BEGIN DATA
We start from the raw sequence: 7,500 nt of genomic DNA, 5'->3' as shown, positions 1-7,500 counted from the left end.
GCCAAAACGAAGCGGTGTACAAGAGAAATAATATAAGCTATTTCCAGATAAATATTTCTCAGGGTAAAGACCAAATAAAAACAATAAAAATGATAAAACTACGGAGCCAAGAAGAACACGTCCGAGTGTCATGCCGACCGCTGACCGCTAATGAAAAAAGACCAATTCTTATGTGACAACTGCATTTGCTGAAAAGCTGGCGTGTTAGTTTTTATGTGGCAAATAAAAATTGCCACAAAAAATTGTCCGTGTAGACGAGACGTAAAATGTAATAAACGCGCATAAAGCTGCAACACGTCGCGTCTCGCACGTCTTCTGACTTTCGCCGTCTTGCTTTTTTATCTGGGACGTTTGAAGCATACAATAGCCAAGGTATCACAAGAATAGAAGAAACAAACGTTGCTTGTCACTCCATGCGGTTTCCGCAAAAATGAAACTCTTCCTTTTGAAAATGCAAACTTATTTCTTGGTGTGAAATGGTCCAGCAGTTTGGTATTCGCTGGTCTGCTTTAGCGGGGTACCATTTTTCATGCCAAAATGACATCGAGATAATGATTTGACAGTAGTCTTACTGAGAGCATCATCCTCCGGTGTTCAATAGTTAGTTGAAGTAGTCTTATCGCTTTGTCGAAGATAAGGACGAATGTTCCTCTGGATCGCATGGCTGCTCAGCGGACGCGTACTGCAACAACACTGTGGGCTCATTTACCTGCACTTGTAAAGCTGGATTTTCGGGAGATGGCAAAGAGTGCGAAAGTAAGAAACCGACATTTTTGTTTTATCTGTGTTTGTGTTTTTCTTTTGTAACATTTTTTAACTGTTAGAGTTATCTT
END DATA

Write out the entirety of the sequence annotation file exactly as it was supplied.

We start from the raw sequence: 7,500 nt of genomic DNA, 5'->3' as shown, positions 1-7,500 counted from the left end.
GCCAAAACGAAGCGGTGTACAAGAGAAATAATATAAGCTATTTCCAGATAAATATTTCTCAGGGTAAAGACCAAATAAAAACAATAAAAATGATAAAACTACGGAGCCAAGAAGAACACGTCCGAGTGTCATGCCGACCGCTGACCGCTAATGAAAAAAGACCAATTCTTATGTGACAACTGCATTTGCTGAAAAGCTGGCGTGTTAGTTTTTATGTGGCAAATAAAAATTGCCACAAAAAATTGTCCGTGTAGACGAGACGTAAAATGTAATAAACGCGCATAAAGCTGCAACACGTCGCGTCTCGCACGTCTTCTGACTTTCGCCGTCTTGCTTTTTTATCTGGGACGTTTGAAGCATACAATAGCCAAGGTATCACAAGAATAGAAGAAACAAACGTTGCTTGTCACTCCATGCGGTTTCCGCAAAAATGAAACTCTTCCTTTTGAAAATGCAAACTTATTTCTTGGTGTGAAATGGTCCAGCAGTTTGGTATTCGCTGGTCTGCTTTAGCGGGGTACCATTTTTCATGCCAAAATGACATCGAGATAATGATTTGACAGTAGTCTTACTGAGAGCATCATCCTCCGGTGTTCAATAGTTAGTTGAAGTAGTCTTATCGCTTTGTCGAAGATAAGGACGAATGTTCCTCTGGATCGCATGGCTGCTCAGCGGACGCGTACTGCAACAACACTGTGGGCTCATTTACCTGCACTTGTAAAGCTGGATTTTCGGGAGATGGCAAAGAGTGCGAAAGTAAGAAACCGACATTTTTGTTTTATCTGTGTTTGTGTTTTTCTTTTGTAACATTTTTTAACTGTTAGAGTTATCTT